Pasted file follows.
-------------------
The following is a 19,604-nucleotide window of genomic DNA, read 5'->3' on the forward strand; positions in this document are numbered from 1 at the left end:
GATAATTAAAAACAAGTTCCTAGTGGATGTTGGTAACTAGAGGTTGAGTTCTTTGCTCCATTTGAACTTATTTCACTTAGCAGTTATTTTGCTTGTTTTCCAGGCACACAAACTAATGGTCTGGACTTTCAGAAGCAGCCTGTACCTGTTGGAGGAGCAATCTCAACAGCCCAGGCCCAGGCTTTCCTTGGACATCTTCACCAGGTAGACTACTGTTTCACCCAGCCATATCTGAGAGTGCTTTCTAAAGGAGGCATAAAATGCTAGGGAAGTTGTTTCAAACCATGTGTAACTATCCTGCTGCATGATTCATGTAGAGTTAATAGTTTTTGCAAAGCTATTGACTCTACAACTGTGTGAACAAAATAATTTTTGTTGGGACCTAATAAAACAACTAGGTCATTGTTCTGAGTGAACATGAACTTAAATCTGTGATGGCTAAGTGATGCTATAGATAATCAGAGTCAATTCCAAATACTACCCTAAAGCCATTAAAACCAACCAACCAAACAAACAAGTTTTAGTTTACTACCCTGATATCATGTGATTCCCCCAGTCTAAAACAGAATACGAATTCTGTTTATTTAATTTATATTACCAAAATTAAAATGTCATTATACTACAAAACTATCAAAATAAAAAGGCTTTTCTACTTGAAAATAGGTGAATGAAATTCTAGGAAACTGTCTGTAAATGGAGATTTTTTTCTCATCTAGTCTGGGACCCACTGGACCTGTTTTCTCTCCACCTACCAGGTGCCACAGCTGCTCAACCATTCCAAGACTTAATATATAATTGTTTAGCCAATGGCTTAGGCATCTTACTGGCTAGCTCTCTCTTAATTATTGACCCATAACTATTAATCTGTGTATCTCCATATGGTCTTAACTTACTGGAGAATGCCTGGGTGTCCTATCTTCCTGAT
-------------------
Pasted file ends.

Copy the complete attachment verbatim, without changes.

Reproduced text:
The following is a 19,604-nucleotide window of genomic DNA, read 5'->3' on the forward strand; positions in this document are numbered from 1 at the left end:
GATAATTAAAAACAAGTTCCTAGTGGATGTTGGTAACTAGAGGTTGAGTTCTTTGCTCCATTTGAACTTATTTCACTTAGCAGTTATTTTGCTTGTTTTCCAGGCACACAAACTAATGGTCTGGACTTTCAGAAGCAGCCTGTACCTGTTGGAGGAGCAATCTCAACAGCCCAGGCCCAGGCTTTCCTTGGACATCTTCACCAGGTAGACTACTGTTTCACCCAGCCATATCTGAGAGTGCTTTCTAAAGGAGGCATAAAATGCTAGGGAAGTTGTTTCAAACCATGTGTAACTATCCTGCTGCATGATTCATGTAGAGTTAATAGTTTTTGCAAAGCTATTGACTCTACAACTGTGTGAACAAAATAATTTTTGTTGGGACCTAATAAAACAACTAGGTCATTGTTCTGAGTGAACATGAACTTAAATCTGTGATGGCTAAGTGATGCTATAGATAATCAGAGTCAATTCCAAATACTACCCTAAAGCCATTAAAACCAACCAACCAAACAAACAAGTTTTAGTTTACTACCCTGATATCATGTGATTCCCCCAGTCTAAAACAGAATACGAATTCTGTTTATTTAATTTATATTACCAAAATTAAAATGTCATTATACTACAAAACTATCAAAATAAAAAGGCTTTTCTACTTGAAAATAGGTGAATGAAATTCTAGGAAACTGTCTGTAAATGGAGATTTTTTTCTCATCTAGTCTGGGACCCACTGGACCTGTTTTCTCTCCACCTACCAGGTGCCACAGCTGCTCAACCATTCCAAGACTTAATATATAATTGTTTAGCCAATGGCTTAGGCATCTTACTGGCTAGCTCTCTCTTAATTATTGACCCATAACTATTAATCTGTGTATCTCCATATGGTCTTAACTTACTGGAGAATGCCTGGGTGTCCTATCTTCCTGAT